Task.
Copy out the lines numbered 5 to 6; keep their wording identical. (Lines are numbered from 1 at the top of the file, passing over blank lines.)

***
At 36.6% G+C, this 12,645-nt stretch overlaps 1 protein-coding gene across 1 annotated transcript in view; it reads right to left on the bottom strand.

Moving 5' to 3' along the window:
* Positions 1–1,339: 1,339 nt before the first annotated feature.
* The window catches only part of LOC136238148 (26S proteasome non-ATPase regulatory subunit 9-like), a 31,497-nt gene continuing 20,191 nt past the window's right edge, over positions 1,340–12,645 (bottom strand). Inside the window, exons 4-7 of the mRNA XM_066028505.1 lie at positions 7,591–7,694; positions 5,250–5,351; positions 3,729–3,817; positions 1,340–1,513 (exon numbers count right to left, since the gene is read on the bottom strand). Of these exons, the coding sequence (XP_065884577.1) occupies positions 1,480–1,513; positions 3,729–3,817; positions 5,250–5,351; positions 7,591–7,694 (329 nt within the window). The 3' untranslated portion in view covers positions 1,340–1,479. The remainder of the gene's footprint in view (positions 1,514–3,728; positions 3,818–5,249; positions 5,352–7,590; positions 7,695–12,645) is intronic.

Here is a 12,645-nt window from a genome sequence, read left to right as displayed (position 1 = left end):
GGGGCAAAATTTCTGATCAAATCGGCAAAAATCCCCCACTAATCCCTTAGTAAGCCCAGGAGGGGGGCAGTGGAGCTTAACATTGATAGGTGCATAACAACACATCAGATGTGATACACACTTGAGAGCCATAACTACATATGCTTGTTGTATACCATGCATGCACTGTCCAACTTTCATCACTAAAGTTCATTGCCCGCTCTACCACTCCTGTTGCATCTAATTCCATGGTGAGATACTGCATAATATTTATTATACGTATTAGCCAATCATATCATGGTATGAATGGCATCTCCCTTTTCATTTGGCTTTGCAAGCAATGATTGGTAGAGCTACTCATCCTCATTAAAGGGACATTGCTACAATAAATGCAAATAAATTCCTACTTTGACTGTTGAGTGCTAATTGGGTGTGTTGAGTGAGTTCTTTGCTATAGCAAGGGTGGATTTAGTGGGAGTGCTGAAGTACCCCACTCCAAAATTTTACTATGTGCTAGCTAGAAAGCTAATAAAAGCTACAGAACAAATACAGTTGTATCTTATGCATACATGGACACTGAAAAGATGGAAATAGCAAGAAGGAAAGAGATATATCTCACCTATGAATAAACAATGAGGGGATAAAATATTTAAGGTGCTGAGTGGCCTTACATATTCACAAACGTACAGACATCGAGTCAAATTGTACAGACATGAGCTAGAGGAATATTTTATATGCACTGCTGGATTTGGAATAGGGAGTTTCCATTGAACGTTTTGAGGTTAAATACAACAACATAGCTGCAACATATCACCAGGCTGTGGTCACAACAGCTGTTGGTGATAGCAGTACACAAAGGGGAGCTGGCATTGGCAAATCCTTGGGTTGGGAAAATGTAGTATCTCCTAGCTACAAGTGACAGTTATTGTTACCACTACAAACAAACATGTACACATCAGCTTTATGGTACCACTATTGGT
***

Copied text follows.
Here is a 12,645-nt window from a genome sequence, read left to right as displayed (position 1 = left end):
GGGGCAAAATTTCTGATCAAATCGGCAAAAATCCCCCACTAATCCCTTAGTAAGCCCAGGAGGGGGGCAGTGGAGCTTAACATTGATAGGTGCATAACAACACATCAGATGTGATACACACTTGAGAGCCATAACTACATATGCTTGTTGTATACCATGCATGCACTGTCCAACTTTCATCACTAAAGTTCATTGCCCGCTCTACCACTCCTGTTGCATCTAATTCCATGGTGAGATACTGCATAATATTTATTATACGTATTAGCCAATCATATCATGGTATGAATGGCATCTCCCTTTTCATTTGGCTTTGCAAGCAATGATTGGTAGAGCTACTCATCCTCATTAAAGGGACATTGCTACAATAAATGCAAATAAATTCCTACTTTGACTGTTGAGTGCTAATTGGGTGTGTTGAGTGAGTTCTTTGCTATAGCAAGGGTGGATTTAGTGGGAGTGCTGAAGTACCCCACTCCAAAATTTTACTATGTGCTAGCTAGAAAGCTAATAAAAGCTACAGAACAAATACAGTTGTATCTTATGCATACATGGACACTGAAAAGATGGAAATAGCAAGAAGGAAAGAGATATATCTCACCTATGAATAAACAATGAGGGGATAAAATATTTAAGGTGCTGAGTGGCCTTACATATTCACAAACGTACAGACATCGAGTCAAATTGTACAGACATGAGCTAGAGGAATATTTTATATGCACTGCTGGATTTGGAATAGGGAGTTTCCATTGAACGTTTTGAGGTTAAATACAACAACATAGCTGCAACATATCACCAGGCTGTGGTCACAACAGCTGTTGGTGATAGCAGTACACAAAGGGGAGCTGGCATTGGCAAATCCTTGGGTTGGGAAAATGTAGTATCTCCTAGCTACAAGTGACAGTTATTGTTACCACTACAAACAAACATGTACACATCAGCTTTATGGTACCACTATTGGT